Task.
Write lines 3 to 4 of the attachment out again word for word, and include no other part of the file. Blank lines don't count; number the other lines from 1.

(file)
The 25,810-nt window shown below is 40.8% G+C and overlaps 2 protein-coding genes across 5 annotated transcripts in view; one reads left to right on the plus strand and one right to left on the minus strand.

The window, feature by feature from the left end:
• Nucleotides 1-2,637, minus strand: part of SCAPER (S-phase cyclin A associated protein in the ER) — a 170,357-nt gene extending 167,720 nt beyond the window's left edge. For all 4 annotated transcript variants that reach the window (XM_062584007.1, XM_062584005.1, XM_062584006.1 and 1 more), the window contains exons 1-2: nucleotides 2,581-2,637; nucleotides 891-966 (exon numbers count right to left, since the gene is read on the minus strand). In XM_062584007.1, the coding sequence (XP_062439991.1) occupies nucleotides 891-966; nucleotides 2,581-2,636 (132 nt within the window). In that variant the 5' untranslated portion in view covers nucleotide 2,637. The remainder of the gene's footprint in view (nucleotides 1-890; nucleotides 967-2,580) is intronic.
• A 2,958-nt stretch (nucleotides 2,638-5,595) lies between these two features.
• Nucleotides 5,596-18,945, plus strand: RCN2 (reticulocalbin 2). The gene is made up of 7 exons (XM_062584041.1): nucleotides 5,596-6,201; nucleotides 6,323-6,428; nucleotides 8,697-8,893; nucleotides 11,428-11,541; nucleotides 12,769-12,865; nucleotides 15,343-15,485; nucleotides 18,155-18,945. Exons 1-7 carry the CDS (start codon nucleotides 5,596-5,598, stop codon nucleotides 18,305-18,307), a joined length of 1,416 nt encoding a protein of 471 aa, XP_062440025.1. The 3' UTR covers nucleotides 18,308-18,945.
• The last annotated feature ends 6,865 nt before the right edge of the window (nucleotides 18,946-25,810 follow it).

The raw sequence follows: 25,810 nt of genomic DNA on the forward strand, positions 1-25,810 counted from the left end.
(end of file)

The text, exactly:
• Nucleotides 1-2,637, minus strand: part of SCAPER (S-phase cyclin A associated protein in the ER) — a 170,357-nt gene extending 167,720 nt beyond the window's left edge. For all 4 annotated transcript variants that reach the window (XM_062584007.1, XM_062584005.1, XM_062584006.1 and 1 more), the window contains exons 1-2: nucleotides 2,581-2,637; nucleotides 891-966 (exon numbers count right to left, since the gene is read on the minus strand). In XM_062584007.1, the coding sequence (XP_062439991.1) occupies nucleotides 891-966; nucleotides 2,581-2,636 (132 nt within the window). In that variant the 5' untranslated portion in view covers nucleotide 2,637. The remainder of the gene's footprint in view (nucleotides 1-890; nucleotides 967-2,580) is intronic.
• A 2,958-nt stretch (nucleotides 2,638-5,595) lies between these two features.